The tsunami of digitisation is sweeping across the healthcare sector, transforming every aspect of care delivery that we did not fathom could happen years ago. As digital technologies change the practice of medicine with better efficiency and quality, a great divide has emerged between our vision and the reality of digital health.
The healthcare ecosystem continues to exist in a fragmented, inefficient, and ineffective nature despite the majority of health organisations today use electronic health records (EHR). More than 95% of hospitals in the United States and most primary care practices in many European countries already have access to such a system (1,2), yet much patient information still has to be shared manually.
Ironically, after years of effort and billions of investment, healthcare has only changed from a silo, paper-based industry to a digitally fragmented alternative. Indeed, the urgency to link different stakeholders into an integrated network of care has made interoperability a necessity in any EHR procurement consideration.
System-wide interoperability requires system-wide collaboration. Thus far, healthcare organisations have yet to explore procurement approaches to realising interoperability goals. The National Academy of Medicine (NAM) has published a report to address this issue, which provides valuable insights into strategic acquisitions of various health technologies and digital applications (3).
Among the problems identified in the report includes a narrow understanding of interoperability. Most procurements focus on the acquisition of a single module or system that caters to specific departments, such as the surgical theatre or the primary care clinics. The focus is inadvertently misplaced and myopic, that it foregoes the larger picture of achieving cross-organisation interoperability that connects all clinical and non-clinical elements of the ecosystem. This narrow definition of interoperability is obsolete and must be avoided.
Admittedly, in selecting the right EHR vendor, a long term strategic road map must be in place. Health organisations should only consider EHR vendors that can provide well-supported and well-developed solutions that can cater to system-wide demand for interoperability.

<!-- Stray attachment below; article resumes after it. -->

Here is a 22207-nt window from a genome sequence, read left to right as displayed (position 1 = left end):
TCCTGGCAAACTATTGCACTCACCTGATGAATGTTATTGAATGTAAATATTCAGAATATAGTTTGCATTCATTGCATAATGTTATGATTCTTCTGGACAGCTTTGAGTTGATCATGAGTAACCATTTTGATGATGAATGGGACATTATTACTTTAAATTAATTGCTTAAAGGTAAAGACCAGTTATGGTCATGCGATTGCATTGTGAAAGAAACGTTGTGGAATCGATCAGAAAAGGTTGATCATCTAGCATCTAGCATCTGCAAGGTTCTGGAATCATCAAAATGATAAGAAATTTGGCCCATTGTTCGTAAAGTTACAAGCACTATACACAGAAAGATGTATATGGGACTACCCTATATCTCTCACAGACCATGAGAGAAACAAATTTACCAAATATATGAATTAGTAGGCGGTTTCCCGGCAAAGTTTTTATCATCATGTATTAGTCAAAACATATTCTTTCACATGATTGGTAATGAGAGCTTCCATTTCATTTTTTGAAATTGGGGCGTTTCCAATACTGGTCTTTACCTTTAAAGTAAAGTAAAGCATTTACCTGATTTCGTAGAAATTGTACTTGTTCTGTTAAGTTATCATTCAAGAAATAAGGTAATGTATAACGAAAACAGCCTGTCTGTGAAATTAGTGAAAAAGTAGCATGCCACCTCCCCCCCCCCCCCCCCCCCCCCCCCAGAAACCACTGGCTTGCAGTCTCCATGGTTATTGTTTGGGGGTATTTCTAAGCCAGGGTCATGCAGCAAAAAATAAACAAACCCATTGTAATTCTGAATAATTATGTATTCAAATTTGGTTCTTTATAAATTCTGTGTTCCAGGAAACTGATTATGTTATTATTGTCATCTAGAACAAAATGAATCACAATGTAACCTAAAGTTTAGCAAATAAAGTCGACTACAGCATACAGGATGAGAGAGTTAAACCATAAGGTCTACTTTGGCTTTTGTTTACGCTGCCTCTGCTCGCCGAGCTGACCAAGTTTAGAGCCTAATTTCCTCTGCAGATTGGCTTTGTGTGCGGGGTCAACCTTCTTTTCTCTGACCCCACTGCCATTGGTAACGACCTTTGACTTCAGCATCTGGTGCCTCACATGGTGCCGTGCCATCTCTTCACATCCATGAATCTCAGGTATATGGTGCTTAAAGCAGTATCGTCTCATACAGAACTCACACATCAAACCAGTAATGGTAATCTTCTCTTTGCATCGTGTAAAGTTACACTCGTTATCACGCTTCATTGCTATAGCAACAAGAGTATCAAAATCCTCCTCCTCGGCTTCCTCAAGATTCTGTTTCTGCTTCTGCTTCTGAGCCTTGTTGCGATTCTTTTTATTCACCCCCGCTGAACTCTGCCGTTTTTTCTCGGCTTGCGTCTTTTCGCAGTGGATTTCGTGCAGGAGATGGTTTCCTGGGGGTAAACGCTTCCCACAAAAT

Achieving interoperability should never be mistaken as a short-term sprint. This mentality is mission-critical for both healthcare organisations and EHR vendors. Interoperability must exist in all levels of healthcare, namely between-facilities, within-facility, and at the point of care (3). Equally important is the vendor’s commitment to accountability in the implementation, maintenance, and continuous improvement of their system to meet interoperability requirements.
At Cambio, our COSMIC EHR system exemplifies our commitment to always meeting interoperability requirements. The system has been implemented by health systems across the entire care spectrum from tertiary hospitals to primary care clinics and could provide seamless connectivity to both physicians and patients in accessing critical health information. In particular, our third-generation medication module [insert link to previous articles] demonstrated our promise to continuously enhance the system’s usability.
Another critical aspect in procuring interoperable systems is the vendor ability to handle the complicated web of interactions required to operate an organisation efficiently.
Understanding the communication between technology and clinicians, and the interdependency between the two is a challenging task. Healthcare organisations must understand how implementing an organisation-wide, interoperable EHR system could impact the way data is captured and exchanged, and how these activities could influence the care pathway or decision-making algorithms. Each healthcare sub-ecosystem (primary, secondary, and tertiary care) will have different interactions and require a different approach to achieving interoperability.
Additionally, the use of industrial “standards” does not guarantee interoperability as the interpretation of such a standard may differ, according to the NAM report.
As such, having a vendor-partner such as Cambio with extensive and in-depth experience could be a reassuring factor. In particular, Cambio’s extensive cross-country customer base showcases our ability to comply with prescribed standards beyond the geographical boundary and ensures the COSMIC system is interoperable at all levels required.
System-wide interoperability is likely the biggest challenge of healthcare today. While rapid digitisation cannot guarantee comprehensive connectivity within the industry, healthcare organisations must adopt a different strategy in their procurement and acquisition of technologies which prioritise interoperability. Only when the entire industry commits to this interoperability-driven approach, then we can better safeguard patients’ wellbeing with quality and efficient care.
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